Grieving the Living

Gravestone.jpg

A little over a year ago,  I made the decision to cut off contact with my father. This was not something I did lightly. There's way too much to catch you up on so I won't even try. There was one conversation that took place, though, that solidified the need to cut ties. You see, my dad is an alcoholic. And co-dependent. He has been spinning out of control since Mami died and there's nothing and no one that can help. It's not for lack of trying.

My father has done his best to try to build his family up with one hand while bringing the bricks of that same structure down with the other.

People that have dealt with his emotional and verbal abuse and are used to (and in many ways condone) the cycle will tell you that's just how he is. Or they will bring up his childhood as proof that not only am I supposed to be completely understanding (and forgiving) of the damage that he has done but I am to continue to let him do damage under the guise of being his kid and due to what he has lived through.

I recently even had a family friend tell me (not even 24 hours after I'd been home from the hospital) that I had not really forgiven my father because I refused to have him in my life. She continued to try to explain to ME what my lived experiences look like and how I am supposed to allow someone who continues to destroy in his life and the life of others into my space. This Christian person who lives stewed in bitterness and bias coated in religious piety at the way her life has turned out has zero understanding of the difference between forgiveness and allowance. I know that it was a projection of her own feelings. An indictment at her lack of forgiveness in her life and how she uses the word but never lets a person forget it. That knowledge didn't bring me solace. Just a bad taste in my mouth at the reminder that so many women get sold a bag of goods and then don't have the good ghatdamb sense to throw the bag in the garbage but instead, put it in a pretty box and gift it to the next generation.

I know a good portion of my father's story. Know how he came to be, so to speak. He has endured so much in his life and I am conscious of it. I grieve for the 6-year old that lost his mom. For the kid that dealt with a much older father that was labeled as "ignorant" in raising his youngest son (he had about a dozen kids total) but was really an abusive and neglectful parent. I would hear stories of this man growing up and, being groomed to be co-dependent, I internalized all the excuses for his behavior even before I knew what that was.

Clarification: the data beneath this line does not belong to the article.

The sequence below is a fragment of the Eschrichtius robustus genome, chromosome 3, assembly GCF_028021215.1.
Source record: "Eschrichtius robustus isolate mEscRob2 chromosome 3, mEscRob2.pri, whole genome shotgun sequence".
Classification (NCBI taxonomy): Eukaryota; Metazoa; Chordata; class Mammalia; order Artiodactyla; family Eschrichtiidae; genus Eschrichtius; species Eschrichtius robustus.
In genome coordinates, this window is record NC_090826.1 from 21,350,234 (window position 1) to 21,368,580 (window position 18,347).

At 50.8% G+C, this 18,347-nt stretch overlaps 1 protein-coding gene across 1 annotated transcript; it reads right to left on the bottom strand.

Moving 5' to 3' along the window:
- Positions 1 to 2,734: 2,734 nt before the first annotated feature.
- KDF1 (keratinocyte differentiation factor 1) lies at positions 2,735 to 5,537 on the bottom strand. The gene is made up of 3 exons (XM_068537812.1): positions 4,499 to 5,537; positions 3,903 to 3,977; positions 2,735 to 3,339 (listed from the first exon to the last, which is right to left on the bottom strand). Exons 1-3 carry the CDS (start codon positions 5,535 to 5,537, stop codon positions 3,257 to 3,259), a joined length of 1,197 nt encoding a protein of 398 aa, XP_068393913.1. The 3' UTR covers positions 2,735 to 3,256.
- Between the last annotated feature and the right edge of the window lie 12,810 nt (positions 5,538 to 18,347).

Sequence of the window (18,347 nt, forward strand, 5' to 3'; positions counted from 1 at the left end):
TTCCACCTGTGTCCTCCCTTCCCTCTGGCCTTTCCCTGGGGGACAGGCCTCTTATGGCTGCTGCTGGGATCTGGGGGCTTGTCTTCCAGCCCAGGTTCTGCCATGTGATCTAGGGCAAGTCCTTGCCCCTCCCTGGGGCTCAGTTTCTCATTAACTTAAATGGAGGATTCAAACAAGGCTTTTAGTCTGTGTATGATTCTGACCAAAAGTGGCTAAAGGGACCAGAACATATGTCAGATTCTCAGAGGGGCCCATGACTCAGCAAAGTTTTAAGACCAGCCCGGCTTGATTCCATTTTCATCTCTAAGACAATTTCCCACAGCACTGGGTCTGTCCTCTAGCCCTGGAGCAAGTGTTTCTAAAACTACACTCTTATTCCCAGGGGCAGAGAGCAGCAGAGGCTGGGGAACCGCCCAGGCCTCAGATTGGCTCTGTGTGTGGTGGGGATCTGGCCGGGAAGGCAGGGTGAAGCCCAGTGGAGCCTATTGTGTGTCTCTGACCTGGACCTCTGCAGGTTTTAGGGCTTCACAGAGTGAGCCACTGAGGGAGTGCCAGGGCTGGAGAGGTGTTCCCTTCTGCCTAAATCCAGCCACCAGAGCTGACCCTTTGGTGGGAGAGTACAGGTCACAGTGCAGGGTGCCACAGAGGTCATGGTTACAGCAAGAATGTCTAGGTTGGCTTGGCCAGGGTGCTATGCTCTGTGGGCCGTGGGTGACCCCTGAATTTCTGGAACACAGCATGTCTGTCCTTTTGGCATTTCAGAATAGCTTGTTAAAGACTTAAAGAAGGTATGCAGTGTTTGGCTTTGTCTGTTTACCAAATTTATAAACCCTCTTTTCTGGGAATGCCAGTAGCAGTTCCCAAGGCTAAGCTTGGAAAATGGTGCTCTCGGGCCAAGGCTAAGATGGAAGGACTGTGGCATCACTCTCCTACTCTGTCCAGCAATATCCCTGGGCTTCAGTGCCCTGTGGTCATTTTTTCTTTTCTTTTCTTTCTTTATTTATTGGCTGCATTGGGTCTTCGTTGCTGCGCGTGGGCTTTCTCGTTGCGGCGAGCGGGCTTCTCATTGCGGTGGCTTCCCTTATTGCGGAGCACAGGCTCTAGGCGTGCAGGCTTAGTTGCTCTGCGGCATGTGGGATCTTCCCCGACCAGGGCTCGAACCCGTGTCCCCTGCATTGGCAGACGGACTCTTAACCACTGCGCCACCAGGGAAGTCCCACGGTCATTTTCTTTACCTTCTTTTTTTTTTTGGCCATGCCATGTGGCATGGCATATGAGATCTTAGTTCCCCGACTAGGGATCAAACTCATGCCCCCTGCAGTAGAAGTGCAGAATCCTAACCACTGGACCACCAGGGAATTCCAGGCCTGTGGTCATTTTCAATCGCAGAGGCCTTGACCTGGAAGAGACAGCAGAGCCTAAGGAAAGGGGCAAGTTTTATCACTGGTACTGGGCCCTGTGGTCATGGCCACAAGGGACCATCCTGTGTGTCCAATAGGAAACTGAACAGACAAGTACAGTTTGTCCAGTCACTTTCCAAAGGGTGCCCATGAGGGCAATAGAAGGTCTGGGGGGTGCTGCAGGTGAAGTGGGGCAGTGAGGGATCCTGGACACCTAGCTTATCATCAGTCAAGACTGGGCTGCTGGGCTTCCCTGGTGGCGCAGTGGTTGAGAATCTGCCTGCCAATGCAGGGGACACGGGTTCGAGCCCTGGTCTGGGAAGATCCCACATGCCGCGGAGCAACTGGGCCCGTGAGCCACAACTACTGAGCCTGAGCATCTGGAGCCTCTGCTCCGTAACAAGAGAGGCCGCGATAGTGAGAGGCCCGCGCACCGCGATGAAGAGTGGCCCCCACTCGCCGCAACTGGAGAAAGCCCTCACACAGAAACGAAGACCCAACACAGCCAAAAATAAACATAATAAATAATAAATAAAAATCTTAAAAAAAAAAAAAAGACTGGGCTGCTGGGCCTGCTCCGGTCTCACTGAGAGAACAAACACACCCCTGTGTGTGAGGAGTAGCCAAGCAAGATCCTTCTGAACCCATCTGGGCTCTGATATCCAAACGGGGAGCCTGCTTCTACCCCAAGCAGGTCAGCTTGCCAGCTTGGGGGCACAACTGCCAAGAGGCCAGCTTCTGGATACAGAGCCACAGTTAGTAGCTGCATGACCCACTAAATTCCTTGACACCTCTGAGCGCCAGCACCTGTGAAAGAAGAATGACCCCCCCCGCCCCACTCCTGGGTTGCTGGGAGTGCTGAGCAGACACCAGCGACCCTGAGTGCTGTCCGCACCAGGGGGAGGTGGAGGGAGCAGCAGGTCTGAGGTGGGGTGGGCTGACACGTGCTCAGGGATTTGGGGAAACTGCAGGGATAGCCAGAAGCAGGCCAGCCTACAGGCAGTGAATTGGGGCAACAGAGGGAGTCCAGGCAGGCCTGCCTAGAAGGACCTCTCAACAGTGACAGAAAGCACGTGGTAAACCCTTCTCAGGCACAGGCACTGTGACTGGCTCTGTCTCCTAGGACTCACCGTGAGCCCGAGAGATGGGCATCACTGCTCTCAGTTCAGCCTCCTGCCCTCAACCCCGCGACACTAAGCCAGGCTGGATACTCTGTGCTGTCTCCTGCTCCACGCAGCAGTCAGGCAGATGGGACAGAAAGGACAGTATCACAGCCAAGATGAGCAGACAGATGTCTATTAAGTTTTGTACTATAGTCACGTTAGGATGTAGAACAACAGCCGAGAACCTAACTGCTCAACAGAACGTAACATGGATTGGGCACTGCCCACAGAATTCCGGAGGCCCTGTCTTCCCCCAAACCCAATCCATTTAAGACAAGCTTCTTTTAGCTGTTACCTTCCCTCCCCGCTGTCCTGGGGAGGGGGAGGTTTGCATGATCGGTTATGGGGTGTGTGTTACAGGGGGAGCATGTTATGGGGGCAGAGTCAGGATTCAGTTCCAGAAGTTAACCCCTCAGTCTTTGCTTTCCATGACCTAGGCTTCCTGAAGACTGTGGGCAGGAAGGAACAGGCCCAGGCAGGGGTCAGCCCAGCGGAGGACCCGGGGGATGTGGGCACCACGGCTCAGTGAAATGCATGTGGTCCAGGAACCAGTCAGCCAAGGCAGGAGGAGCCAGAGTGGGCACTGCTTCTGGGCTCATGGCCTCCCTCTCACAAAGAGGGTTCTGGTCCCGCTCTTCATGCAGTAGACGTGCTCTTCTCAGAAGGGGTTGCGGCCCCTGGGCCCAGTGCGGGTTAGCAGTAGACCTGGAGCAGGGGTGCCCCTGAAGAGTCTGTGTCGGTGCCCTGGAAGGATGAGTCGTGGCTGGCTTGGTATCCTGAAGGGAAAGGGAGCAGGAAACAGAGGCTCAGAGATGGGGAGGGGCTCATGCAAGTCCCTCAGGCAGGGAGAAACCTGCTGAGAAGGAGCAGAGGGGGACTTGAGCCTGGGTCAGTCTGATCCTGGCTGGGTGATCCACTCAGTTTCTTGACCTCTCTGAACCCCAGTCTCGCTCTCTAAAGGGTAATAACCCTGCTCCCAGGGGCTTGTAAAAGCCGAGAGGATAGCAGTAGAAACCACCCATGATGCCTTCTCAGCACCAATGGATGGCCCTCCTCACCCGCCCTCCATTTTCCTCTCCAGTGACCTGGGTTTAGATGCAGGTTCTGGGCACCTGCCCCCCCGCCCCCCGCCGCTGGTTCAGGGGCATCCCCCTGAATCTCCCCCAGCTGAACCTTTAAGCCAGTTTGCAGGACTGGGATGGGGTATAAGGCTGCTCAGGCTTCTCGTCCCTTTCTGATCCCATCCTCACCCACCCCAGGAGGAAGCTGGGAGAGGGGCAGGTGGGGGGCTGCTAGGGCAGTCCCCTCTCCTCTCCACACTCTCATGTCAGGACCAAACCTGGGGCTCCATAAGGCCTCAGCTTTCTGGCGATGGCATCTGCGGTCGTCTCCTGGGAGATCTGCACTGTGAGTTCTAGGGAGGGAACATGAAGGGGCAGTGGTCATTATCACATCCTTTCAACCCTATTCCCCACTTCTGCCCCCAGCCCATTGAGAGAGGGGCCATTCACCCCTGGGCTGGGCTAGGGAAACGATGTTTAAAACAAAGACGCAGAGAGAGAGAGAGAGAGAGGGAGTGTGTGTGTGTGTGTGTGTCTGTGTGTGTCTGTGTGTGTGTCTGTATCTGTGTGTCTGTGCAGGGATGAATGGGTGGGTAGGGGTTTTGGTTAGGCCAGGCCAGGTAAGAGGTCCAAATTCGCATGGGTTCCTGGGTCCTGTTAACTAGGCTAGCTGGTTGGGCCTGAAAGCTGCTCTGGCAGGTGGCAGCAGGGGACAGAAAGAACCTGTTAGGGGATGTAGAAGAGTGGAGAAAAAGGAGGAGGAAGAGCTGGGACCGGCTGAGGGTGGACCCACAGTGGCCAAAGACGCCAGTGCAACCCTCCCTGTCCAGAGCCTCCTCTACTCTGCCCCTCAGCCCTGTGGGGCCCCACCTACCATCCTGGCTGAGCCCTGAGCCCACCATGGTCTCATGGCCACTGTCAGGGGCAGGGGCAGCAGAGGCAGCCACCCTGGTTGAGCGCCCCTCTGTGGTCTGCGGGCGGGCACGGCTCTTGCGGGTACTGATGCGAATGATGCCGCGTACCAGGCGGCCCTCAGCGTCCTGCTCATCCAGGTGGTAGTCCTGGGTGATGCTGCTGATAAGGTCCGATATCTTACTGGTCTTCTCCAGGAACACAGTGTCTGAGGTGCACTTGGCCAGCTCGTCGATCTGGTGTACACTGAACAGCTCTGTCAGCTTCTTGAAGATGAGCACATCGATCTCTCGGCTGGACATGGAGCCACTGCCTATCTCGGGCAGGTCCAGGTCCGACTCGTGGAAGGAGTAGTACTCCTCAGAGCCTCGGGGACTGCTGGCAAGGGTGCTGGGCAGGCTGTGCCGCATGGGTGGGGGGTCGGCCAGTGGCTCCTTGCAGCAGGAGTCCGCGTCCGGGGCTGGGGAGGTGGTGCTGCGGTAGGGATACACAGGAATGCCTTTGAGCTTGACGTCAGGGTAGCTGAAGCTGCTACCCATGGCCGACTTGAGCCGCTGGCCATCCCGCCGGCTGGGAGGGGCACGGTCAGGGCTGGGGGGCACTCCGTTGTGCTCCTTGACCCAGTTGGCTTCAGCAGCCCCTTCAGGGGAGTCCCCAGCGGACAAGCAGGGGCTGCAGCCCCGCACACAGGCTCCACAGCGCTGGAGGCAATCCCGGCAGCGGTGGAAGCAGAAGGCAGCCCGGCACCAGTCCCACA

A Roadmap to My Relationships

Years later, off I went to find myself a man with a good heart and good intentions but...never quite living up to his potential. Or to mine. It's the blueprint for a lot of heartache and I often wonder if Mami would do it over again if given the chance. Dad brought her well over a lifetime of heartaches and some days, it feels like those wounds knitted together to form a picture in a frame hung for us to see that was never quite in focus, which left us with the wrong impression of what that image held.

I walked away from my relationship with the Frog Princess's dad when I realized I would be teaching my daughter to put up with things that I didn't think she'd deserve. That I'd let her see an out-of-focus picture of what love was instead of experiencing the real-life, moving bodies that lived love every single day in full HD. That I'd pass down that same blueprint of heartache to her that my mother passed down to me. It was the ONE thing that gave me the strength and wherewithal to stand in my truth.

What's that got to do with your dad?

Everything. After Mami died, I reflected on things she shared with me leading up to her final breath. She had regrets around people. How she dealt them and how they handled her. About how she sometimes put others first over herself and sometimes the comfort of us kids. I go back to the conversation on that bench outside of the house a mere 3 days before her passing.